Assoc. Arts & Culture Editor
What happens when you mix near X-Rated humor, a middle school spelling bee, and a 40-year-old man on a rampage? You get the first big-screen role for Jason Bateman (“Arrested Development”, “Identity Thief”) as the director and star of “Bad Words.”
The movie follows the story of Guy Trilby (Bateman) and his spelling bee sponsor Jenny Widgeon (Kathryn Hahn, “Our Idiot Brother”, “The Secret Life of Walter Mitty”) as they set off to the Golden Quill national spelling bee on a mission of revenge that won’t be stopped by anyone, regardless of their (preteen) age. Trilby discovers a loophole in the spelling bee rule book that allows him to participate on the basis that he never completed the eighth grade. Along the way, his potty-mouth insults and lopsided ‘friendship’ with a young Indian boy named Chaitanya Chopra (Rohan Chand, “Jack and Jill”) not only have the contestants’ parents up in arms, but also make for the kind of humor that comes along with the “did he really just say that?” shock factor.
This movie is not for the faint of heart. Not only are the sex scenes hilariously awkward and painfully uncomfortable, but the abundant, albeit creative, use of insults and raunchy humor definitely make this a movie to avoid seeing with your parents. That being said, if you’re looking for a fun night out with friends, or want a laughter induced ab workout, this movie is right up your alley. Without missing a beat, the movie jumps into the humor early on and doesn’t let go until the very end. Several scenes had me laughing so hard that I could barely catch my breath.
At the risk of sounding like a comedic snob, I was pleasantly surprised that this was not another Adam Sandler-esque movie, with humor derived from crotch shots and fart jokes. Unlike Bateman’s last movie, “Identity Thief”, I found myself actually laughing out loud, rather than simply mentally noting that things were supposed to make me laugh but didn’t.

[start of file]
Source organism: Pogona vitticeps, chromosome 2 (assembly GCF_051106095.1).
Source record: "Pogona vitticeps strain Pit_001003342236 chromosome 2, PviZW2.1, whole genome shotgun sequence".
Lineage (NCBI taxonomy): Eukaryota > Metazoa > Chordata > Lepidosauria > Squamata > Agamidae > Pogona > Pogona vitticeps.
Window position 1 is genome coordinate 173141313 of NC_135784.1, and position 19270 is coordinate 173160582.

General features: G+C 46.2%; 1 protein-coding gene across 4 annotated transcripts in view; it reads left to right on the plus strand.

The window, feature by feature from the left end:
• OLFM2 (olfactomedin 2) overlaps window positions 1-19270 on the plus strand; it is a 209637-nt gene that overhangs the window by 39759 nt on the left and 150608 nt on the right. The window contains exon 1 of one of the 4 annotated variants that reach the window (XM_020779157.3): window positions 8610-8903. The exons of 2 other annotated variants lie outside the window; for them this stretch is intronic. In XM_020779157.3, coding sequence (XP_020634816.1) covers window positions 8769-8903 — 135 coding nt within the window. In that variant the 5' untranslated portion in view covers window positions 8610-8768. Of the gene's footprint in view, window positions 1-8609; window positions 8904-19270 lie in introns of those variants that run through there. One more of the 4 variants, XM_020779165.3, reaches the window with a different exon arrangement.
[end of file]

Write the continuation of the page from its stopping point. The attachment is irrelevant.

I truly appreciated the ability of this movie to have a holistic plot without being a comedy that uses cliché dialogue or forced scenes of sympathy to make the audience pity the main character for his trials and tribulations. Far too often slapstick humor is used as a last ditch effort to solicit laughter from an otherwise stoic audience in place of witty dialogue.
However, “Bad Words” has the exact opposite effect. The manipulation and perversely insulting jabs penned by screenwriting first-timer Andrew Dodge make the few scenes of physical comedy a nice augmentation to the script rather than replacing it.
Also, I was duly impressed with Chand’s performance as the devious and corruptible Chaitanya Chopra. At merely 10 years old, Chand’s performance was one that allowed him to showcase his abilities as a budding actor in a role that he flawlessly filled. It was refreshing to witness the talents of such a young actor who was able to fill the shoes of such an impressive role.
Bateman has experimented lightly with directing a handful of episodes in television shows like “Arrested Development” and “Family Matters”. This movie is the first time that he has really stepped behind the camera to exert his influence there as well as on screen. While he may be a newbie to the director’s chair, if his first go at cinematic directing is any indication of future performance, I would certainly not mind seeing more of Bateman behind the camera.